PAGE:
New DWP pension scheme rules on Paris Agreement climate goal

23 June 2022

Workplace pension schemes will be required to measure and publish how their investments support the Paris Agreement climate goal, the Department for Work and Pensions has announced. 

The Paris Agreement has set a goal of limiting global warming to 1.5 degrees Celsius above pre-industrial levels.

For the first time, pension savers will be able to see the impact of their investments and better understand how the climate risks are being considered and mitigated via climate reports from their pension scheme.

The new rules will mean that from October this year, more than 80% of UK pension scheme savers will be invested in pension schemes subject to these new requirements.

Secretary of State for Work and Pensions Therese Coffey said the rules would see pensions transformed into a superpower, delivering prosperity for the people and the planet.

“We’re paving the way for greener pensions which can offer sustainable returns for members while accelerating our net zero ambition and supporting local jobs,” she said.

Commenting on the new rules, Tom Selby, head of retirement policy at AJ Bell, said: “Environmental, social and governance investing is now bang in the mainstream. Pensions are an obvious target for environmental campaigners because of their sheer scale. Total private pension wealth in the UK is estimated to be north of £6 trillion, while automatic enrolment is bringing millions of new savers into the system.

“Many of these new savers, particularly younger generations, would rather their money be invested in a way which doesn’t damage the planet. If pension investments can be marshalled effectively, it could fundamentally shift the way companies seeking that valuable investment behave.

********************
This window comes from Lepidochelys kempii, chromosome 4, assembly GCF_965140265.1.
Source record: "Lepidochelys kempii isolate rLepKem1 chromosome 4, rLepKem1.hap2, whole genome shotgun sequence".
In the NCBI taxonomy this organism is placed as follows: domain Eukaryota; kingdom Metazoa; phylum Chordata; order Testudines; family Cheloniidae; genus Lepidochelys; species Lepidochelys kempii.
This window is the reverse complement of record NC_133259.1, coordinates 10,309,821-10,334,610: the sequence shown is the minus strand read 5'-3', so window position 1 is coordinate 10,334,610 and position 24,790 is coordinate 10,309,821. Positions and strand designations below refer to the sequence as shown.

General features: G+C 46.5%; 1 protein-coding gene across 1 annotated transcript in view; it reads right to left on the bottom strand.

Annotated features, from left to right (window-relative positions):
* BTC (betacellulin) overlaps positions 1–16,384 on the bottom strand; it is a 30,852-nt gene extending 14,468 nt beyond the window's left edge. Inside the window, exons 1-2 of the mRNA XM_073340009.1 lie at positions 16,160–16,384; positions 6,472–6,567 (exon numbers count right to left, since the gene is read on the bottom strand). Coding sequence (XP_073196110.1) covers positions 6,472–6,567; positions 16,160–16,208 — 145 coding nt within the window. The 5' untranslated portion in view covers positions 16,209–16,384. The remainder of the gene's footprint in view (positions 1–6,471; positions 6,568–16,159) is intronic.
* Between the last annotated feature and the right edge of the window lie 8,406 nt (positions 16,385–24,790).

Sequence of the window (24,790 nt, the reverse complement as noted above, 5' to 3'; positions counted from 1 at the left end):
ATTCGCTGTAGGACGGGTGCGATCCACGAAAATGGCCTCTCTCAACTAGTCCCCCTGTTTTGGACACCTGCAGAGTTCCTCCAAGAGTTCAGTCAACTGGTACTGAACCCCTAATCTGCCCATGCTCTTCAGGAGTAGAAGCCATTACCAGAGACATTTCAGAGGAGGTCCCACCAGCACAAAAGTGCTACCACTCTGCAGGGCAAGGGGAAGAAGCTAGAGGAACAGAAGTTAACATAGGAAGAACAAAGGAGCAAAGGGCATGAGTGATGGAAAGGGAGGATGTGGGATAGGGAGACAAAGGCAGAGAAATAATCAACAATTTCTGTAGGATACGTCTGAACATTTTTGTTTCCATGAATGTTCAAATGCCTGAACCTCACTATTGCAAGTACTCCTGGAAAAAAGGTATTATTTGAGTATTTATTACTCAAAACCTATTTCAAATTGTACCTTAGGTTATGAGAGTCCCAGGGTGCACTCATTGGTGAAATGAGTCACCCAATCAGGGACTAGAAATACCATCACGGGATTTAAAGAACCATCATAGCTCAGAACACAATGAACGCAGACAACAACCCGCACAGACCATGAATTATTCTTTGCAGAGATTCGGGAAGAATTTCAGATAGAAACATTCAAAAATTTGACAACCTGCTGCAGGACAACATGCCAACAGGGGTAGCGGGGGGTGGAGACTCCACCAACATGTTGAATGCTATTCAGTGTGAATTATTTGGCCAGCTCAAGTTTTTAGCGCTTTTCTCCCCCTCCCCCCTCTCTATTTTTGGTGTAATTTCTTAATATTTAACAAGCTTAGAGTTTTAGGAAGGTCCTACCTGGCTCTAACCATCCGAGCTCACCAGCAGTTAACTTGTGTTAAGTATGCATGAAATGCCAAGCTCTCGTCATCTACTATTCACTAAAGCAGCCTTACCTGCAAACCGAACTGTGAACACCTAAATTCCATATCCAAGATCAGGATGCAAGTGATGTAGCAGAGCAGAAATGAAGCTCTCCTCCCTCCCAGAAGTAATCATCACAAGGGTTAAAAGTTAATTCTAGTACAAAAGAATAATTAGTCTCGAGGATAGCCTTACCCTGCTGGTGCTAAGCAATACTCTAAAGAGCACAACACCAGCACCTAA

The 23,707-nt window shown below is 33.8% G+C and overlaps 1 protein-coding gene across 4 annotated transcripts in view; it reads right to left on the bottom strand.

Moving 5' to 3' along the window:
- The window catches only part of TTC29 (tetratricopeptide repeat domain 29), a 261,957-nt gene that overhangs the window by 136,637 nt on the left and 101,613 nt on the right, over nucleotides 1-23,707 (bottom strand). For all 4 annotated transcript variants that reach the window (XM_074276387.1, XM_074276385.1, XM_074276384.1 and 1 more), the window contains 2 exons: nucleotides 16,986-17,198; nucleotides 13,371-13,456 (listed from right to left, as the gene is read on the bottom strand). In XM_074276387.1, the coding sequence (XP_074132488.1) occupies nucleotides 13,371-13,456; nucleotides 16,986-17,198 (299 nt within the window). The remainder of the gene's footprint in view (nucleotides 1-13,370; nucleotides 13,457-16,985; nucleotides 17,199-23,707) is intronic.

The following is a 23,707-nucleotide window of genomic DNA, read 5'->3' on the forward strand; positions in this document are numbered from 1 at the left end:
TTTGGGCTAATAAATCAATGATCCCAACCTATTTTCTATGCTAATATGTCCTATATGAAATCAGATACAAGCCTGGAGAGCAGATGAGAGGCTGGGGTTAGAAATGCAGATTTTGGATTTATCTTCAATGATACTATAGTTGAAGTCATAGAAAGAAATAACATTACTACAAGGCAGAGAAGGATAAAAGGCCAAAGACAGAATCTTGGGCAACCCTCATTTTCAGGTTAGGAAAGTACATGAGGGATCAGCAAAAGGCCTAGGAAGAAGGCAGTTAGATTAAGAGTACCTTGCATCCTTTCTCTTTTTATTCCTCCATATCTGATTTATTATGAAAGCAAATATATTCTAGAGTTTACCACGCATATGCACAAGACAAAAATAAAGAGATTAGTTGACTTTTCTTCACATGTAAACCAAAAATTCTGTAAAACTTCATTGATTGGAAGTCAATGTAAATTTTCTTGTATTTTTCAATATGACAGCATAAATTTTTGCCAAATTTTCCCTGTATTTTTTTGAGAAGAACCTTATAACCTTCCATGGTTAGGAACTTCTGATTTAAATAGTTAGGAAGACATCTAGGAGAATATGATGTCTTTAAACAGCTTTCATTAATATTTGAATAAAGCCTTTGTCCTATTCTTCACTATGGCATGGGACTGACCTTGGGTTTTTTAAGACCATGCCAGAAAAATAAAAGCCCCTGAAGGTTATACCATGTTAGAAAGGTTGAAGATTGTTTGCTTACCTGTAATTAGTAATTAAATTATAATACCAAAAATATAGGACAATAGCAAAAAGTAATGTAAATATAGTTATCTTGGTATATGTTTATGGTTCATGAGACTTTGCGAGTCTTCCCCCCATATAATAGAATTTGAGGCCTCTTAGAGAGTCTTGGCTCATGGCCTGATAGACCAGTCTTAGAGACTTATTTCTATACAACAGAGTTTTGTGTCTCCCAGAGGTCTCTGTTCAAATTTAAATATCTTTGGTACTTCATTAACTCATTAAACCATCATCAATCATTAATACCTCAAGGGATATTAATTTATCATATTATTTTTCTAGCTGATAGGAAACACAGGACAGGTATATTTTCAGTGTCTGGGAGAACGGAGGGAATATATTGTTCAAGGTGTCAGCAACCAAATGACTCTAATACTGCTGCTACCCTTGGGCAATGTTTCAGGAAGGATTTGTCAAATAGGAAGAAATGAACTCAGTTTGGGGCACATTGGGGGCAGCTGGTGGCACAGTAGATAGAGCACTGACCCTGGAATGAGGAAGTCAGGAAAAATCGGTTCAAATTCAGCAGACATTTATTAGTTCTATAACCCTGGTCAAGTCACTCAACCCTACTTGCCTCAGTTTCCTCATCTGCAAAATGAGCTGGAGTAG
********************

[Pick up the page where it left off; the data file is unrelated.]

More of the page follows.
The hope here is that sunlight will be the best disinfectant, with greater transparency forcing firms to adjust their behaviours and processes in order to meet the demands of pension investors.

“One of the key challenges will be ensuring the plans don’t result in a blanket anti-emissions approach being taken by pension schemes. Encouraging businesses operating in high emissions sectors who are making genuine efforts to reduce those emissions, for example, could be just as valuable as boosting firms that are already ‘green’.”

Selby said that in reality, these new rules will “simply codify” something that is already happening in response to growing investor demand.

Selby added: “Over the longer-term we expect savers to take a much keener interest in how and where their retirement pots are invested, so there is every chance firms will need to go above and beyond these requirements to satisfy members.”

[Main image: john-towner-PM4VZZn-YyM-unsplash]

Professional Paraplanner